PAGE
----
Drive-In Delirium: Maximum ’80s Overdrive (Blu-ray Review)

  • Reviewed by: Tim Salmons
  • Review Date: Dec 11, 2017
  • Format: Blu-ray Disc
  • Bookmark and Share
Drive-In Delirium: Maximum ’80s Overdrive (Blu-ray Review)



Release Date(s)

Various (March 10, 2017)


Umbrella Entertainment
  • Film/Program Grade: A-
  • Video Grade: B+
  • Audio Grade: B
  • Extras Grade: D+

Drive-In Delirium: Maximum '80s Overdrive (Blu-ray Disc)



[Editor’s Note: This is an Australian REGION FREE Blu-ray release]

A popular trend among various home video labels nowadays is to compile a collection of movie trailers and present them on disc as the main feature rather than as an extra. Notable favorites include both the 42nd Street Forever and Trailer Trauma series. Umbrella Entertainment has taken their stab at this extremely niche market with two Drive-In Delirium releases: ‘60s and ‘70s Savagery and Maximum ‘80s Overdrive, the latter of which we’re taking a look at today. With a total of 146 trailers, it’s certainly a monumental set of vintage marketing materials to cull through, but if you enjoy watching them, this collection is right up your alley.

Split into two parts with the option of watching everything all at once, there is a pre-show, intermission, and post-show, all of which contain vintage commercials and drive-in advertisements. In Part 1: The Crackdown, which contains 51 trailers (all chapter divided), there’s Shogun Assassin, Raw Force, Chained Heat, 9 Deaths of the Ninja, Stripped to Kill, To Live and Die in L.A., Code of Silence, Invasion U.S.A., Black Moon Rising, Biggles (aka Biggles: Adventures in Time), Used Cars, Wacko, Up the Creek, Dressed to Kill, Road Games, Blow Out, Blood Simple, 52 Pick-Up, Crimes of Passion, The Exterminator, Ms. 45, Death Wish II, Class of 1984, Vigilante, Escape from the Bronx, The New Barbarians, Dead End Drive-In, Metalstorm: The Destruction of Jared-Syn, The Dungeonmaster, Zone Troopers, Eliminators, Sorceress, Saturn 3, The Thing, Space Raiders, The Terminator, The Ice Pirates, RoboCop, Miracle Mile, They Live, Gnaw: Food of the Gods 2, Breakin’, Zombi Holocaust (aka Doctor Butcher, M.D.), Nightmare City, Cannibal Holocaust, Contamination, The Beyond, The Black Cat, The New York Ripper, Demons, and Demons 2.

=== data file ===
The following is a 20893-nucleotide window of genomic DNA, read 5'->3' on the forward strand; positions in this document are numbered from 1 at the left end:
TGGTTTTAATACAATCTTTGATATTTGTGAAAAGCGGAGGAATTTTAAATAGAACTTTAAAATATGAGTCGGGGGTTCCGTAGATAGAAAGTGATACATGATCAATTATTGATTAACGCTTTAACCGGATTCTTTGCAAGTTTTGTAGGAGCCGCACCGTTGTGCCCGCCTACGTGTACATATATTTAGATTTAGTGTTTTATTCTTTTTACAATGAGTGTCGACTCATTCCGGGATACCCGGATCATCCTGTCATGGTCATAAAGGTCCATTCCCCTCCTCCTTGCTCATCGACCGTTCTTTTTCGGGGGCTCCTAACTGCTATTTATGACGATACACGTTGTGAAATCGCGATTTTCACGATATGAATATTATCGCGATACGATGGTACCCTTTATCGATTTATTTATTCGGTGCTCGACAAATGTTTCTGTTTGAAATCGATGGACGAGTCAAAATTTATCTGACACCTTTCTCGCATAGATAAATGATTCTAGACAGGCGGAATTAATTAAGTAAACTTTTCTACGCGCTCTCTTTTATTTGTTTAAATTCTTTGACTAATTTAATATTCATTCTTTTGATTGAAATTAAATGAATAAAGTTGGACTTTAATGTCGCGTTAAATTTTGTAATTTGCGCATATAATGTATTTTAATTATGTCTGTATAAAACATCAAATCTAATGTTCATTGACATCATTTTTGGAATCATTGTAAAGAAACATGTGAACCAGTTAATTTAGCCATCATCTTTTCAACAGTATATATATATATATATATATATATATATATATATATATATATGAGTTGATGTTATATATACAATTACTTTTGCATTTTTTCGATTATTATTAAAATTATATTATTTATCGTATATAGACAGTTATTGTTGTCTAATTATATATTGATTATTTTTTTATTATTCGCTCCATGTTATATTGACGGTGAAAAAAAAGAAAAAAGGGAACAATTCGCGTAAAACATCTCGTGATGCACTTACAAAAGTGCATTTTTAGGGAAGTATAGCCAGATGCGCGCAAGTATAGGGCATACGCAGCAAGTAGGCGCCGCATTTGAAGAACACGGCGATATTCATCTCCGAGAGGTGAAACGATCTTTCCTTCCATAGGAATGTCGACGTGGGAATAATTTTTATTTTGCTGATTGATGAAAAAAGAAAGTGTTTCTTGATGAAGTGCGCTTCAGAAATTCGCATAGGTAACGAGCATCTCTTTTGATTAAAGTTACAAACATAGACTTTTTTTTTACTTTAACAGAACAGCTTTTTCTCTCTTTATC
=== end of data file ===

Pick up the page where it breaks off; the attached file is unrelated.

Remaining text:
In Part 2: Stalk ‘N Slash, which contains 65 trailers (all chapter divided), there’s Maniac, The Children, Friday the 13th, Friday the 13th Part 2, Friday the 13th Part 3 3D, King Cobra (aka Jaws of Satan), Prom Night, Terror Train, To All a Goodnight, Christmas Evil (aka You Better Watch Out), Don’t Answer the Phone, Don’t Go in the Woods, Just Before Dawn, Schizoid, Mother’s Day, Graduation Day, My Bloody Valentine, Halloween II, Nightmare, The Burning, Madman, Pieces, The Final Terror, Curtains, Texas Chainsaw Massacre 2, Sorority House Massacre, Hollywood Chainsaw Hookers, Nightmare Weekend, Chopping Mall, Blood Diner, The Stepfather, Venom, Macabra (aka Demonoid), Mutant, Creepshow 2, Evil Dead 2, The Blob, Day of the Dead, The Monster Club, Fright Night, The Return of the Living Dead, Night of the Creeps, Night of the Demons, The Monster Squad, Bride of Re-Animator, Death Ship, The Fog, The Nesting, Deadly Blessing, Scanners, Halloween III: Season of the Witch, Christine, The Horror Star (aka Frightmare), Amityville 3-D, Children of the Corn, Cat’s Eye, Night Train to Terror, Nomads, Prison, Bad Dreams, Child’s Play, Phantasm II, Waxwork, Death Spa, and Shocker.

The video and audio quality is much better than what you might expect. While some of the drive-in advertisements are occasionally low grade, all of the trailers have been HD-sourced. They’re not squeaky-clean as they do still contain instances of scratches, speckling, and other types of film damage, they’re quite presentable and stable throughout. The sole audio option for everything is English 2.0 Dolby Digital with no subtitle options. Each trailer’s soundtrack is mostly clean and clear with next to no real interference, other than occasional distortion and light crackle, which comes hand in hand with the quality of the trailers themselves. Two extras are also included: an animated poster gallery and a trailer for the Blu-ray itself (not that any extras were really necessary for a set like this). The inner sleeve is also reversible and contains slightly alternate artwork with a list of all of the trailers.

There’s not much more I can do to recommend this set. It certainly gives you a peek at a lot of different films that you might not otherwise have been aware of, and thanks to Drive-In Delirium, you’re likely to queue up your various streaming devices and Blu-ray and DVD wishlists with new titles to check out. It’s a great collection, and one can only hope that perhaps a ‘90s collection is somewhere on the horizon.

- Tim Salmons